The present article was written by a member of NSWP.
This Report aims to summarize the arguments for and against the criminalisation of the purchase of sexual services. It first describes the experiences of Swedish and Dutch legal regulation relating to the purchase of sexual services. In Sweden, there is a wish to abolish sex work by way of criminalising the client. In the Netherlands, sex work is allowed within certain limits (only involuntary sex work comes under criminal rules).
Academic study of discourse and campaigns in the run-up to the 2012 European Football Championship finals as the basis for advising decision-makers. (Executive Summary)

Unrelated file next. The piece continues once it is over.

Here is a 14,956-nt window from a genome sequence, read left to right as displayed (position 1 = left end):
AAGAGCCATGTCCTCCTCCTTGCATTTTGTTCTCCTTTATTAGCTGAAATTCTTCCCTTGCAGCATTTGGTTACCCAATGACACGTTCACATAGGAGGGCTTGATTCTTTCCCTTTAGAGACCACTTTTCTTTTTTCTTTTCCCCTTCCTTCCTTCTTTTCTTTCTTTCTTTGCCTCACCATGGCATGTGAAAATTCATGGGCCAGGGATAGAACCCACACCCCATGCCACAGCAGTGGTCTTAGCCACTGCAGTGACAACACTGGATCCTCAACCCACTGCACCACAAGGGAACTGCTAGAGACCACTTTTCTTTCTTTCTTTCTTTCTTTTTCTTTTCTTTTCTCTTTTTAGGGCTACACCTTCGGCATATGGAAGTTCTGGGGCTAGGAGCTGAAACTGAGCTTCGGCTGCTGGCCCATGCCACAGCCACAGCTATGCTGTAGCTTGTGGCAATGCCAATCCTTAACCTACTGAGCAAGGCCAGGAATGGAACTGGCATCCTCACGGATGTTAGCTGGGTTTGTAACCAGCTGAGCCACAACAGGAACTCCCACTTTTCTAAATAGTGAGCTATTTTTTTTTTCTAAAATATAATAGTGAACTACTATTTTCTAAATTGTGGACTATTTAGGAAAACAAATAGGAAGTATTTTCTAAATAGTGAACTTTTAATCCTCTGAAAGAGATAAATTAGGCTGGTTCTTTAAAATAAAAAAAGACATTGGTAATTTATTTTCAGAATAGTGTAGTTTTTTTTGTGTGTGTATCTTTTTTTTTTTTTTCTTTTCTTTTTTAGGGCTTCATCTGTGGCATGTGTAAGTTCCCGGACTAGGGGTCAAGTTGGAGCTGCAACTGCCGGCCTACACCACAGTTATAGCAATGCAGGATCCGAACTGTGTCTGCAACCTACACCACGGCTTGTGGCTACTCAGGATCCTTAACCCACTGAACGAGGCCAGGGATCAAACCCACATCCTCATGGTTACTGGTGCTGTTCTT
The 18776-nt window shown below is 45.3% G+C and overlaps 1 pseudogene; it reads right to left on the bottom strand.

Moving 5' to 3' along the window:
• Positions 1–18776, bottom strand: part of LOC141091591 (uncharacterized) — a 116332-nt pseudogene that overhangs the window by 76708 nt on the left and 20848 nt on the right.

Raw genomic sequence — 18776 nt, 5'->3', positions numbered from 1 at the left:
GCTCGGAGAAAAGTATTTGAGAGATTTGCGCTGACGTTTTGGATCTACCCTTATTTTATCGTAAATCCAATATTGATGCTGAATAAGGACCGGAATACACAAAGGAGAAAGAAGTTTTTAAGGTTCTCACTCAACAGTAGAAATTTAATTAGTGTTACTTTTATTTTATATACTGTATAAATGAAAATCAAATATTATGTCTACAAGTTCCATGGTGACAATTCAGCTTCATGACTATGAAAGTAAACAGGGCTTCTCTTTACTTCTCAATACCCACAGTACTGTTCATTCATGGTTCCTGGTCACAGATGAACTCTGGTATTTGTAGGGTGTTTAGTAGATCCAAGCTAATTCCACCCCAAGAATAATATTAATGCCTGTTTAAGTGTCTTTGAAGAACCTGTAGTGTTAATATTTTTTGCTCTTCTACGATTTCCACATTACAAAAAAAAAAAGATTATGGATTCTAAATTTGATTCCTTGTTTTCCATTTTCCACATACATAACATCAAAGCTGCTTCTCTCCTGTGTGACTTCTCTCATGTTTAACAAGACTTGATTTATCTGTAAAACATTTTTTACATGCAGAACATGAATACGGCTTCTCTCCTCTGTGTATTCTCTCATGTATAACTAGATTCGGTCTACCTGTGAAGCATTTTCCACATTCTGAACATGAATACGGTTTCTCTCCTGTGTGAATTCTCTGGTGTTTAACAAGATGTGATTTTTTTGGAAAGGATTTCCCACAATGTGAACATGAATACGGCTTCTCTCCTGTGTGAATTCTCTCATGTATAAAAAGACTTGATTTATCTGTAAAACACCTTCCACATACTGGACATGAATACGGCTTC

In 1999, the Swedish government embarked on an experiment in social engineering to end men’s practice of purchasing commercial sexual services. The government enacted a new law criminalising the purchase (but not the sale) of sex (Swedish Penal Code). It hoped that the fear of arrest and increased public stigma would convince men to change their sexual behaviour. The government also hoped that the law would force the estimated 1,850 to 3,000 women who sold sex in Sweden at that time to find another line of work.